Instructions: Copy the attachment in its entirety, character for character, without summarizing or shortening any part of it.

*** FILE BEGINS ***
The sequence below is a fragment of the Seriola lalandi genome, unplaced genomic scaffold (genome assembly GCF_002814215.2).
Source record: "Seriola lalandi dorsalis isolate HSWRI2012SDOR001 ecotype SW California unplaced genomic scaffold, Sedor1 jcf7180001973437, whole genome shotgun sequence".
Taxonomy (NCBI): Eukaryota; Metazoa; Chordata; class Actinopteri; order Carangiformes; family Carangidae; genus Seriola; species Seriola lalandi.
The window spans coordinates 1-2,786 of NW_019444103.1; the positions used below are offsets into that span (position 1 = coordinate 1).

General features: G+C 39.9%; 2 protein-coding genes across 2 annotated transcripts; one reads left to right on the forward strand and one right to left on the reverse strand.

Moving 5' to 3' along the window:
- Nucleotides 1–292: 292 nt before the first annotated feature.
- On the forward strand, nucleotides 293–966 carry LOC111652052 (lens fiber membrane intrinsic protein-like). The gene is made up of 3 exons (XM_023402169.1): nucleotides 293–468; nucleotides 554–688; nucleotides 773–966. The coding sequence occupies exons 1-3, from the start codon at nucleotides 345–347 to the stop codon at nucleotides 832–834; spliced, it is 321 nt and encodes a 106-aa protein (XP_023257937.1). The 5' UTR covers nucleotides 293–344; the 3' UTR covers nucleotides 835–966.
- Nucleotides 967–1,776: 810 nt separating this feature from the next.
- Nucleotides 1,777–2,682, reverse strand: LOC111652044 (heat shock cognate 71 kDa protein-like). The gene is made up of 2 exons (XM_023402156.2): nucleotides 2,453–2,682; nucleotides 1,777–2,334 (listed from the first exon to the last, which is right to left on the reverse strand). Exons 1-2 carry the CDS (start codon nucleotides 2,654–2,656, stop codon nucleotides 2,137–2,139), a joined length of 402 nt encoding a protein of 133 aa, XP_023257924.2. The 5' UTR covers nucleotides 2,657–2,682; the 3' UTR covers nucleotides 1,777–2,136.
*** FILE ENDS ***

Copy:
The sequence below is a fragment of the Seriola lalandi genome, unplaced genomic scaffold (genome assembly GCF_002814215.2).
Source record: "Seriola lalandi dorsalis isolate HSWRI2012SDOR001 ecotype SW California unplaced genomic scaffold, Sedor1 jcf7180001973437, whole genome shotgun sequence".
Taxonomy (NCBI): Eukaryota; Metazoa; Chordata; class Actinopteri; order Carangiformes; family Carangidae; genus Seriola; species Seriola lalandi.
The window spans coordinates 1-2,786 of NW_019444103.1; the positions used below are offsets into that span (position 1 = coordinate 1).

General features: G+C 39.9%; 2 protein-coding genes across 2 annotated transcripts; one reads left to right on the forward strand and one right to left on the reverse strand.

Moving 5' to 3' along the window:
- Nucleotides 1–292: 292 nt before the first annotated feature.
- On the forward strand, nucleotides 293–966 carry LOC111652052 (lens fiber membrane intrinsic protein-like). The gene is made up of 3 exons (XM_023402169.1): nucleotides 293–468; nucleotides 554–688; nucleotides 773–966. The coding sequence occupies exons 1-3, from the start codon at nucleotides 345–347 to the stop codon at nucleotides 832–834; spliced, it is 321 nt and encodes a 106-aa protein (XP_023257937.1). The 5' UTR covers nucleotides 293–344; the 3' UTR covers nucleotides 835–966.
- Nucleotides 967–1,776: 810 nt separating this feature from the next.
- Nucleotides 1,777–2,682, reverse strand: LOC111652044 (heat shock cognate 71 kDa protein-like). The gene is made up of 2 exons (XM_023402156.2): nucleotides 2,453–2,682; nucleotides 1,777–2,334 (listed from the first exon to the last, which is right to left on the reverse strand). Exons 1-2 carry the CDS (start codon nucleotides 2,654–2,656, stop codon nucleotides 2,137–2,139), a joined length of 402 nt encoding a protein of 133 aa, XP_023257924.2. The 5' UTR covers nucleotides 2,657–2,682; the 3' UTR covers nucleotides 1,777–2,136.